Even without the Disney Dining Plan, if you take the time to plan out where your money is going, bring some food from home to eat for breakfast, purchase a refillable mug to use at your resort, ask for free cups of water in the parks, and set aside each family member their own food money envelope, dining at Walt Disney World can indeed be budgeted and reasonable. I would advise future Disney guests to visit AllEars.net’s excellent selection of Disney menus to get an idea of where you might like to dine during your vacation. Find some eateries that will please your family and keep a close eye on your money. And enjoy your Dole Whip!

Related BlakeOnline articles:

By Blake; posted August 21, 2009. All images belong to Blake’s family.

Blake’s Picks – Top 6 Walt Disney World “Extras”

August 6, 2009

Image belongs to Blake’s family.



Disney goes the extra mile to immerse their guests in a fantasy kingdom where everything contributes to telling stories.

By Blake

Orignally posted August 6, 2009.

Guests visiting Walt Disney World feel like they’ve been transported to some imaginative community far from reality. Not only is this the place where dreams come true, but it’s an immersive experience like none other. Whether guests realize it or not, a variety of components all culminate together to make sure that everyone is in an authentic environment that meets the level of quality that Disney is used to giving.

Sid Cahuenga’s One-of-a-Kind at Disney’s Hollywood Studios is a great example of Disney’s attention to detail and theming. Image belongs to Blake’s family.

Some of these aspects are fairly simple, such as Cast Members being courteous to guests, while others require a far more intricate amount of detailing and planning out. Here are some of my favorite little perks that make Walt Disney World such a special place, and also help to relieve guests of their “real-world” worries and give them the chance to be immersed in the Disney enchantment.

6.) In-Room WDW Specialty Television Programs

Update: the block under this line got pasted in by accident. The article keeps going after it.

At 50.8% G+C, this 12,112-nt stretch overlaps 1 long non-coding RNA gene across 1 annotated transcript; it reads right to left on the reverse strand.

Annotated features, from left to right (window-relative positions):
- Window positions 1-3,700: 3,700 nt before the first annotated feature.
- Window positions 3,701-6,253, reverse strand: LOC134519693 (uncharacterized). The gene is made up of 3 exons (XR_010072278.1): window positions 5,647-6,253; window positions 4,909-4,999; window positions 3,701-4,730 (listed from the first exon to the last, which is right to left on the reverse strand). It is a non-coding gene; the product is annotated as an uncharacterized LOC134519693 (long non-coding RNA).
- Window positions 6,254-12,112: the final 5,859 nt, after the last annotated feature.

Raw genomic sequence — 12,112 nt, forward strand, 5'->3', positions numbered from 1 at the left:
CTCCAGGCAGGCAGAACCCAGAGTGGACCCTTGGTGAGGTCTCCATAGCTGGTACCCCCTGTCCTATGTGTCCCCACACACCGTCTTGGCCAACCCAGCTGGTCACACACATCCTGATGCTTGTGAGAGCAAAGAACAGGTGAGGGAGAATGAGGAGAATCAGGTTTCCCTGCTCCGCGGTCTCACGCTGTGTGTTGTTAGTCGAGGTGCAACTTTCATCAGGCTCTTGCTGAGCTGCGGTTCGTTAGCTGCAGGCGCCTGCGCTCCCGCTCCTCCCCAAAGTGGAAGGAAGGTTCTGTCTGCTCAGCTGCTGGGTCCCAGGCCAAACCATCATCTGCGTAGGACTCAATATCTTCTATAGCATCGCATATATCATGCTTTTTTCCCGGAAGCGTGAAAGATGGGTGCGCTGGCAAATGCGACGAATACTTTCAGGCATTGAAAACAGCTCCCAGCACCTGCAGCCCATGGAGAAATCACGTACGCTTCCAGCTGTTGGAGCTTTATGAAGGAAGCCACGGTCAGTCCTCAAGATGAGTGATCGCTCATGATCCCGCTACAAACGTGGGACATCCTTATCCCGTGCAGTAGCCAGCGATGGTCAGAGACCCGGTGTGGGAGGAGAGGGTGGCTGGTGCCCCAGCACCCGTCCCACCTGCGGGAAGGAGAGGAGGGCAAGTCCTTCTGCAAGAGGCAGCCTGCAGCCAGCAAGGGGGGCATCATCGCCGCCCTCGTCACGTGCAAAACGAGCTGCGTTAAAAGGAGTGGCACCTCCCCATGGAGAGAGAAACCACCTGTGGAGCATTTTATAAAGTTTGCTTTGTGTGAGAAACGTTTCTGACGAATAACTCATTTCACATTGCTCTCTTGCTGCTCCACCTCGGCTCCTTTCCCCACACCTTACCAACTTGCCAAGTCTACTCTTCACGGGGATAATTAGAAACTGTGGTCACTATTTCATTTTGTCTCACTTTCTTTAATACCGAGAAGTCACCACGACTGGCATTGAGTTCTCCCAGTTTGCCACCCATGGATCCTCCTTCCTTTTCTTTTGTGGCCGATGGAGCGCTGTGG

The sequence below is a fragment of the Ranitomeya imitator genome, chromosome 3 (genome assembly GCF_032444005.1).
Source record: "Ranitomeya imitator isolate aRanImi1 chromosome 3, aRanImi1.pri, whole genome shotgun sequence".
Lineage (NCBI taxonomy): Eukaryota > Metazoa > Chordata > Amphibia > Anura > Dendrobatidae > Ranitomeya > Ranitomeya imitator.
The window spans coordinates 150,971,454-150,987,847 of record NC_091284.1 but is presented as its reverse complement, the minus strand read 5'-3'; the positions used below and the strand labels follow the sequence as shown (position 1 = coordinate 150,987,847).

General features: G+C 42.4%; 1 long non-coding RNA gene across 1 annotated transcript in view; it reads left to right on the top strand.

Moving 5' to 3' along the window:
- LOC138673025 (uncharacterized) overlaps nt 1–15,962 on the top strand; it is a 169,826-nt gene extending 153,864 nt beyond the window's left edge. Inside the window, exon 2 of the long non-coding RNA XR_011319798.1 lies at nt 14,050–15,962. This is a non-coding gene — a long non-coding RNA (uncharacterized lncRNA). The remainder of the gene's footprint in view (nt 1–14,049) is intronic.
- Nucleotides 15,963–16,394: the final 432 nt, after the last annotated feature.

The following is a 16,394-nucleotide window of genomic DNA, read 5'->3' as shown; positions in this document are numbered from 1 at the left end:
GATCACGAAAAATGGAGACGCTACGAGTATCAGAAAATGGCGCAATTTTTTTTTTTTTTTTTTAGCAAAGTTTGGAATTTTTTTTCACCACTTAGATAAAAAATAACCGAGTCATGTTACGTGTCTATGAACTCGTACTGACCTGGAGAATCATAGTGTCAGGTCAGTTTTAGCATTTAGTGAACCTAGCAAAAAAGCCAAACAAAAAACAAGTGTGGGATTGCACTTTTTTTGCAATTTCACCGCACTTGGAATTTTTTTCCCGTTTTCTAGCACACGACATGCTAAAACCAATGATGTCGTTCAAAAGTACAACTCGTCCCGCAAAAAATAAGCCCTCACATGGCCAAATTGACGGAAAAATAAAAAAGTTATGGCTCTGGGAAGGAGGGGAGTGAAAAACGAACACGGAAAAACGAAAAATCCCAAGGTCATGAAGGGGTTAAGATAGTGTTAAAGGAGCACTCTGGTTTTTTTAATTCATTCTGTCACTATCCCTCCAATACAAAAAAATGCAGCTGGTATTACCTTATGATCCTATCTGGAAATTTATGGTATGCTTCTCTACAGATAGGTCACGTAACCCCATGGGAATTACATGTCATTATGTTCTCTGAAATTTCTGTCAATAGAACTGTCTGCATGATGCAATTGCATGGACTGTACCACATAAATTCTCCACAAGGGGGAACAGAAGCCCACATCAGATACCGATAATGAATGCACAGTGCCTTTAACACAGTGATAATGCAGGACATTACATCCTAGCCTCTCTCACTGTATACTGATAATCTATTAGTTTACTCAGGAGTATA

Televisions in the hotel rooms at the Disney resorts have several unique channels that you won’t find back home on your regular TV set. Made especially for Disney resort TVs, a few programs play on a continuous loop and have one main purpose: to give guests a preview for what’s in store for them in the parks by getting them excited for some of the parks’ best attractions. Some channels may show highlights from each park, while another has a countdown of favorite attractions. Other channels have handy tips accentuated by Disney music, as well as weather reports. One channel that used to be featured but (unless something has changed recently) doesn’t play anymore was the classic cartoons channel, which included showings of the Disney cartoon shorts from the 1930’s, 1940’s, 1950’s, and 1960’s.

Since most guests are in their hotel rooms at the beginning and end of each day (sometimes at other points, too), these special TV programs allow a great preview of what’s to come (while you’re watching as you get ready to embark into the parks in the morning), and make as a pleasant look back at your fun day (as you’re unwinding in the evening).

5.) Wake-Up Calls

Another Disney resort perk that I look forward to experiencing in the mornings at WDW is a special wake-up call. If guests let a Cast Member know in the resort lobby, or call a special number on their room phone, they’ll get a wake-up call from a Disney character at the time of their choice. The wake-up call during my last visit had Stitch hollering “No sleeping!,” though the particular message may have changed since then. I advise putting the call on speaker phone once you answer it, so that the entire family will have a chance to listen in on this fun way to start the day.

4.) Transportation